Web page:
In the laboratory, I will determine the thermal preference of rubber boas in an artificial thermal gradient. My preliminary data indicate a thermal preference several degrees lower than that of diurnal species such as garter snakes (Thamnophis sp.). I will also test the thermal dependency of digestion, crawling speed, tongue flick rate, strike speed and metabolism. Activity periods and thermal preference will be measured using a computerized laboratory telemetry system. This system will continuously monitor up to 20 snakes and will allow control of temperature and photoperiod.
Data will be used to ascertain the relationships among thermal preference, optimal performance temperature, thermal performance breadth, and activity temperature. Correlation of different types of performance (i.e. crawling speed and digestion) with thermal preference and activity temperatures may be complicated. For example, the optimal temperature for digestion may coincide well with thermal preference, indicating good coadaptation for digestion. However, the optimal temperature for crawling speed may be higher than observed activity temperatures, indicating poor coadaptation for crawling. Nevertheless, if the thermal performance breadth of rubber boas is expanded, then activity at temperatures other than the optimal performance temperature for crawling speed may not substantially decrease performance.
The majority of studies concerning the thermal biology of reptiles have dealt with diurnal species. Studies of a wider variety of species (both phylogenetically and ecologically) are needed to obtain a general view of body temperature variation in reptiles (Avery, 1982; Huey, 1982; Peterson, 1987). By examining the thermal ecology of rubber boas, my study will extend our knowledge concerning the thermal biology of reptiles, both phylogenetically and ecologically. This is the first study of rubber boas using radiotelemetry. It is also one of the first studies to examine the thermal ecology of a nocturnal snake. Resulting information will lead to a more thorough understanding of the extent of coadaptation of behavior and physiological processes in nocturnal ectotherms.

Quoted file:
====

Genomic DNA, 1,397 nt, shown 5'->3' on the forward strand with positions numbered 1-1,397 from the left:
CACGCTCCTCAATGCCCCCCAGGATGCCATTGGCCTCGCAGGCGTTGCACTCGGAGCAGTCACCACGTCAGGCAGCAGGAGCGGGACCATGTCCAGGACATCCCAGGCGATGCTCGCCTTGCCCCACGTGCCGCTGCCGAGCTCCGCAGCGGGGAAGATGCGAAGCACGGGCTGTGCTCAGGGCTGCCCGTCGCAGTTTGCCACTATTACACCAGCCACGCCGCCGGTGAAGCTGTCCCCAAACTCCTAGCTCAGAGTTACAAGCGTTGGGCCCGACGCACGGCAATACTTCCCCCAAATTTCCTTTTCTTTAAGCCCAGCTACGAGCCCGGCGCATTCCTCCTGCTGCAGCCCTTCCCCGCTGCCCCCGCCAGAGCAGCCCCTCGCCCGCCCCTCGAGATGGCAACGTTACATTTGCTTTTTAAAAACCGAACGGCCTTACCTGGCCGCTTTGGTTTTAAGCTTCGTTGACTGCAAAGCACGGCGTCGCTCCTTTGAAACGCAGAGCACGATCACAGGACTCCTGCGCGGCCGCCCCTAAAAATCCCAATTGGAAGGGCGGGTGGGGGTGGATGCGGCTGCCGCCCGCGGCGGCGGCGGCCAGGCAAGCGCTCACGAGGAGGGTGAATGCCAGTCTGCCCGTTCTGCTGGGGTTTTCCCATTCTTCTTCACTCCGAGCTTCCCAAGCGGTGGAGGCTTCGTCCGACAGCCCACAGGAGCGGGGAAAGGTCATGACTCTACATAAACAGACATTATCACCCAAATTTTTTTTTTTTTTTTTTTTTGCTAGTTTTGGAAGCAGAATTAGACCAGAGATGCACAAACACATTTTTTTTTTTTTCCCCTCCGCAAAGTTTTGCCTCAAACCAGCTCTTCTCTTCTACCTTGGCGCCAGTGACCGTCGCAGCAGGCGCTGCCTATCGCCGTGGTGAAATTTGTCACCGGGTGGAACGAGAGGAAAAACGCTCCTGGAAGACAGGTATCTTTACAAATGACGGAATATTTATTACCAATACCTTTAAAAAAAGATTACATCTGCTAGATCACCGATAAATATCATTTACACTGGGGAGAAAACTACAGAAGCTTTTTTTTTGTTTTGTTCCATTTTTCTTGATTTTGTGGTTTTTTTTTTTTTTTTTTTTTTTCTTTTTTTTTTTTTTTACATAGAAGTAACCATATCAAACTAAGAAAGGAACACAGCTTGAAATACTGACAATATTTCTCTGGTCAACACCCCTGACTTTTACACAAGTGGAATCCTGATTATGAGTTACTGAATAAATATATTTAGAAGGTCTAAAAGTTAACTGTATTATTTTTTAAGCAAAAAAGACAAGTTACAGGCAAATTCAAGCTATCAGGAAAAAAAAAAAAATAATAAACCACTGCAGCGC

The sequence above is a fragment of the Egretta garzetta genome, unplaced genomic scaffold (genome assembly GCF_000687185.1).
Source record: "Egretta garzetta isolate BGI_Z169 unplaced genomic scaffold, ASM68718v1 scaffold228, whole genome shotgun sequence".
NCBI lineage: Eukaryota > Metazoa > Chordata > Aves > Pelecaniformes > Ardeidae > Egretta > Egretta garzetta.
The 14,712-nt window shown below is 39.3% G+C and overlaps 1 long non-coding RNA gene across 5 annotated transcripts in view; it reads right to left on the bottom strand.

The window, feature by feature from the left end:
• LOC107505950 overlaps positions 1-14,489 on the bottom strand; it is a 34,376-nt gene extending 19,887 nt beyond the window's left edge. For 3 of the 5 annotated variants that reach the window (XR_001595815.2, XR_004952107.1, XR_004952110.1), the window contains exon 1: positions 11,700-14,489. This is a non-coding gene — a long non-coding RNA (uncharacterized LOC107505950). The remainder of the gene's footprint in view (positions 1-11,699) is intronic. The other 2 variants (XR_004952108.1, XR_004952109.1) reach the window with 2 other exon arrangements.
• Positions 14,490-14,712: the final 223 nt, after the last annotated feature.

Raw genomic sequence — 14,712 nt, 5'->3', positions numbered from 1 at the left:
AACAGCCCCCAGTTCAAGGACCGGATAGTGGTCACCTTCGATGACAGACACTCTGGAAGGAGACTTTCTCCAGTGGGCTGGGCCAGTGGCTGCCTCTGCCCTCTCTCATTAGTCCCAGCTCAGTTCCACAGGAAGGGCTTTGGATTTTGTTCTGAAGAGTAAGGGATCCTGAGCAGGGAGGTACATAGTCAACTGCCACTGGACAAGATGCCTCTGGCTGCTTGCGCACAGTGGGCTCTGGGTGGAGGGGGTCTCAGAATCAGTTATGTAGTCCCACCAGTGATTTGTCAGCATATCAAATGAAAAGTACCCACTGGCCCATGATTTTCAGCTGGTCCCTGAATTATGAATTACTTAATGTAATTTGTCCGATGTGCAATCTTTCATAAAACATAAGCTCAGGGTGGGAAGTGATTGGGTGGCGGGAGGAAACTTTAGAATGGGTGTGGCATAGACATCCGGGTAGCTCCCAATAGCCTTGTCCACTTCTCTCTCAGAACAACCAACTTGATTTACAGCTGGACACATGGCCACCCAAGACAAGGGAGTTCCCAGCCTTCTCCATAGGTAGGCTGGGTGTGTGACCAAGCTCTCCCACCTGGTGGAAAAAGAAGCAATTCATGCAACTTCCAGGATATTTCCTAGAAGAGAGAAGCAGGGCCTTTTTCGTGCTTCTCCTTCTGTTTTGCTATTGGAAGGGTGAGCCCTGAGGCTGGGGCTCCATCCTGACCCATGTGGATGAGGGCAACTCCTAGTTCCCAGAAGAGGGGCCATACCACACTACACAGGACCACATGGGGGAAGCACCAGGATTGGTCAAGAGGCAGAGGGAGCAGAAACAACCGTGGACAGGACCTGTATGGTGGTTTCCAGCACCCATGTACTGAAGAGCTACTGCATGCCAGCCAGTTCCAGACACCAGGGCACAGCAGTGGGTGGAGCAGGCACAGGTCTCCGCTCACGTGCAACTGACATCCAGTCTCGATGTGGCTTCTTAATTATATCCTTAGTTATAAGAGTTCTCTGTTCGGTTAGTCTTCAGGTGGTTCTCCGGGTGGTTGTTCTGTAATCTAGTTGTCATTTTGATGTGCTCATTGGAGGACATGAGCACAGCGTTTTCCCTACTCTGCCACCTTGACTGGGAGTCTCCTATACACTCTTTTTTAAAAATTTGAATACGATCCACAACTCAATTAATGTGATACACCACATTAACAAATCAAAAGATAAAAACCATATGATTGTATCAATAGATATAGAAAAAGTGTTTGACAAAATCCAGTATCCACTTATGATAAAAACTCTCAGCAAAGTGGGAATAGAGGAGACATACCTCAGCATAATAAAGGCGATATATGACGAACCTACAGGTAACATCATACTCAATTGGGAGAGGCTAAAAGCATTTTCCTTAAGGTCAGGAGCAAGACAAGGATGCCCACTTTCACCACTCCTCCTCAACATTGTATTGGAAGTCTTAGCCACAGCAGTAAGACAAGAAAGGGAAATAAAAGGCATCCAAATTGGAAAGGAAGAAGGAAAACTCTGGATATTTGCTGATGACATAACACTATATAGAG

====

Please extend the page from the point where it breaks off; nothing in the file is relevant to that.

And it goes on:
Avery, R. A. 1982. Field studies of body temperatures and thermoregulation. pp. 93-166. In C. Gans and F. H. Pough (eds.), Biology of the Reptilia, vol. 12. Academic Press, N.Y.
Cunningham, J. D. 1966. Observations on the taxonomy and natural history of the rubber boa, Charina bottae. Southwestern Nat. 11:298-99.
Huey, R. B. 1982. Temperature physiology and the ecology of reptiles, pp. 25-91. In C. Gans and F. H. Pough (eds.), Biology of the Reptilia, vol. 12. Academic Press, N.Y.
Huey, R. B. and A. F. Bennett. 1987. Phylogenetic studies of coadaptation: preferred temperatures versus optimal performance temperatures in lizards. Evolution 41:1098-1115.
Lillywhite, H. B. 1987. Temperature, energetics, and physiological ecology, pp. 422-477. In R. A. Seigel, J. T. Collins, and S. S. Novak, editors. Snakes: ecology and evolutionary biology. McMillian, N.Y.
Peterson, C. R. 1987. Daily variation in the body temperatures of free-ranging garter snakes. Ecology 68:160-69.
Ross, R. C. 1931. Behavior of the Rubber Snake. Copeia 1931:7-8.
Stevenson, R. D., C. R. Peterson, and J. S. Tsuji. 1985. The thermal dependence of locomotion, tongue flicking, digestion and oxygen consumption in the wandering garter snake. Physiol. Zool. 58:46-57.
Wright, A. H., and A. A. Wright. 1957. Handbook of snakes of the United States and Canada. Ithaca, N.Y., Comstock Publishing. Pp. 1-1105.